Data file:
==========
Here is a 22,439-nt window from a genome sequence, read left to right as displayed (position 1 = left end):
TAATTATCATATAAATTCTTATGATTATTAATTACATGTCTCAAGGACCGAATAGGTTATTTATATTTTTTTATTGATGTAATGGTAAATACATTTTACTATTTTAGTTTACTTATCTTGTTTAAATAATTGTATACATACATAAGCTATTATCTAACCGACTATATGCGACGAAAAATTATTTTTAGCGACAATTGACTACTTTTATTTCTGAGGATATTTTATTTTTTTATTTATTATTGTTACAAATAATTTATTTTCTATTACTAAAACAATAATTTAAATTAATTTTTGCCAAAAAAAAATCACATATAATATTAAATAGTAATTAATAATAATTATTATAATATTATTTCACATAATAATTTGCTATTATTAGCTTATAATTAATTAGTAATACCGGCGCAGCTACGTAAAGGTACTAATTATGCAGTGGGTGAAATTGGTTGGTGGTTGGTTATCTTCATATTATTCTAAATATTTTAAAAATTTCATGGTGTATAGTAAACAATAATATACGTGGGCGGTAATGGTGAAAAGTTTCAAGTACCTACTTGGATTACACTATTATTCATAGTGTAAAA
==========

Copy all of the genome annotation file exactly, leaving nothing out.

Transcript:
Here is a 22,439-nt window from a genome sequence, read left to right as displayed (position 1 = left end):
TAATTATCATATAAATTCTTATGATTATTAATTACATGTCTCAAGGACCGAATAGGTTATTTATATTTTTTTATTGATGTAATGGTAAATACATTTTACTATTTTAGTTTACTTATCTTGTTTAAATAATTGTATACATACATAAGCTATTATCTAACCGACTATATGCGACGAAAAATTATTTTTAGCGACAATTGACTACTTTTATTTCTGAGGATATTTTATTTTTTTATTTATTATTGTTACAAATAATTTATTTTCTATTACTAAAACAATAATTTAAATTAATTTTTGCCAAAAAAAAATCACATATAATATTAAATAGTAATTAATAATAATTATTATAATATTATTTCACATAATAATTTGCTATTATTAGCTTATAATTAATTAGTAATACCGGCGCAGCTACGTAAAGGTACTAATTATGCAGTGGGTGAAATTGGTTGGTGGTTGGTTATCTTCATATTATTCTAAATATTTTAAAAATTTCATGGTGTATAGTAAACAATAATATACGTGGGCGGTAATGGTGAAAAGTTTCAAGTACCTACTTGGATTACACTATTATTCATAGTGTAAAA